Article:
Leader Of Historically Black Cemetery Resigns After Upset Over Allowance Of White Man's Burial
"Even heaven and hell is integrated," said James Ruttlen, the former Vice President of Samson Community Cemetery board.
The vice president of an Alabama cemetery has resigned after allowing a white man to be buried at the site.
Like what you're reading?
Get more in your inbox.
The Samson Community Cemetery in Geneva County, which has been historically reserved for Black families, has been designated a Black cemetery since 1925, reports WDHN.
But a few months ago, the site allowed its first known burial of a white person. Reverend James Ruttlen, vice president of the Samson Community Cemetery board, said Wayne Troublefield's family was granted permission after asking to use the burial site several months ago.
Ruttlen, who is Black, doesn't believe it's wrong for white people to be buried at the cemetery. According to WDHN, some community members are outraged by the inclusion.
“Everything now is integrated,” Ruttlen told WDHN. “Even heaven and hell is integrated. You know, there’s no more Black and white. It’s all the human race, and we have to love each other and show love, compassionate, toward each other no matter what, which is great. I was very excited when I got the call he was wanting to grant his wish to be buried into this cemetery."
Even if many people are upset, Ruttlen said, "It's a lot of people upset about it but we can't change the way people feel."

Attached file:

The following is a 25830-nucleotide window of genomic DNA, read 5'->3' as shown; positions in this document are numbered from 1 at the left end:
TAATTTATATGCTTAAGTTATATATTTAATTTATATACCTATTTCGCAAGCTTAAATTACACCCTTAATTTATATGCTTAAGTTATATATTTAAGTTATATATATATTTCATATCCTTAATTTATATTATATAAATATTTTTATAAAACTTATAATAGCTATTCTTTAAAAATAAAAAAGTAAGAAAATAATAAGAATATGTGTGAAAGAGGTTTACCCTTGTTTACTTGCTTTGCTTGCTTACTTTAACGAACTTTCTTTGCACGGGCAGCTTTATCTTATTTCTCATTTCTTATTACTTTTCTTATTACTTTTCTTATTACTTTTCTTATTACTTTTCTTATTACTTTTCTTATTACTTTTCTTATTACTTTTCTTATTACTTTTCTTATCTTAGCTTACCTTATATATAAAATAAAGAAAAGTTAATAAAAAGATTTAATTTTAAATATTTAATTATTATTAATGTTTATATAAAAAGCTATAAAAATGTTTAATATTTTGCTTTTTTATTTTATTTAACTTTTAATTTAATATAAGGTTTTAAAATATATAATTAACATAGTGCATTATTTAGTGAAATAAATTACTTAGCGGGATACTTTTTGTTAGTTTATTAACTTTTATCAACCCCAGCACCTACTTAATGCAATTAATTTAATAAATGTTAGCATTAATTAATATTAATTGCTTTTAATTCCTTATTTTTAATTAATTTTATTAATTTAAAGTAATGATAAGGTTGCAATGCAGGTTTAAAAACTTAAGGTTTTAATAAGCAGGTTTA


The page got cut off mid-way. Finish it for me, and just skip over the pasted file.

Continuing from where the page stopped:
The vice president said he is now resigning from the Samson Community Cemetery board because of the stress caused by the controversy.
"At this time, to take the pressure off me, to take the stress off me, just step down, I will be resigning,” Ruttlen said.
In 2017, residents complained about the conditions of the cemetery. Billy Couch, who pays $25 a year for upkeep because his mom is buried at the site, expressed concerns about the cleanliness.
"Half of the time the cemetery isn't cleaned up," he told WTVY in 2017.
Tom Knoles, another resident, said "this is Samson's history. It has been here since the early 20s and it needs to be kept up and cleaned."
"Some of these markers are from before the 20s. There needs to be a little more respect for it," Knoles said.
The city council discussed the idea of annexing the cemetery in 2017, according to WTVY. In Tampa, a historic Black cemetery from the 1950s was recently discovered under a high school. According to The Washington Post, the Ridgewood Cemetery was found on the campus of King High School in 2019 after it was abandoned in the late 1950s and sold.
"Based on evidence from underground scans, leaders from Hillsborough County Public Schools announced today they believe the historic Ridgewood Cemetery has been located on the campus of King High School," the district announced last year. "Ground-penetrating radar found approximately 145 coffins, buried 3 to 5 feet deep."
Hillsborough County Public Schools said it "remains committed to respecting the individuals who are buried there, and their families."
According to the Tampa Bay Times, another Black cemetery known as Zion Cemetery was replaced by a housing project.
“People are hurt, they’re angry and they have questions,” Rev. Larry Roundtree of the New Mount Zion Missionary Baptist Church in Tampa told The Post. “No one can claim ignorance of this. The city knew back then that these graves were there.”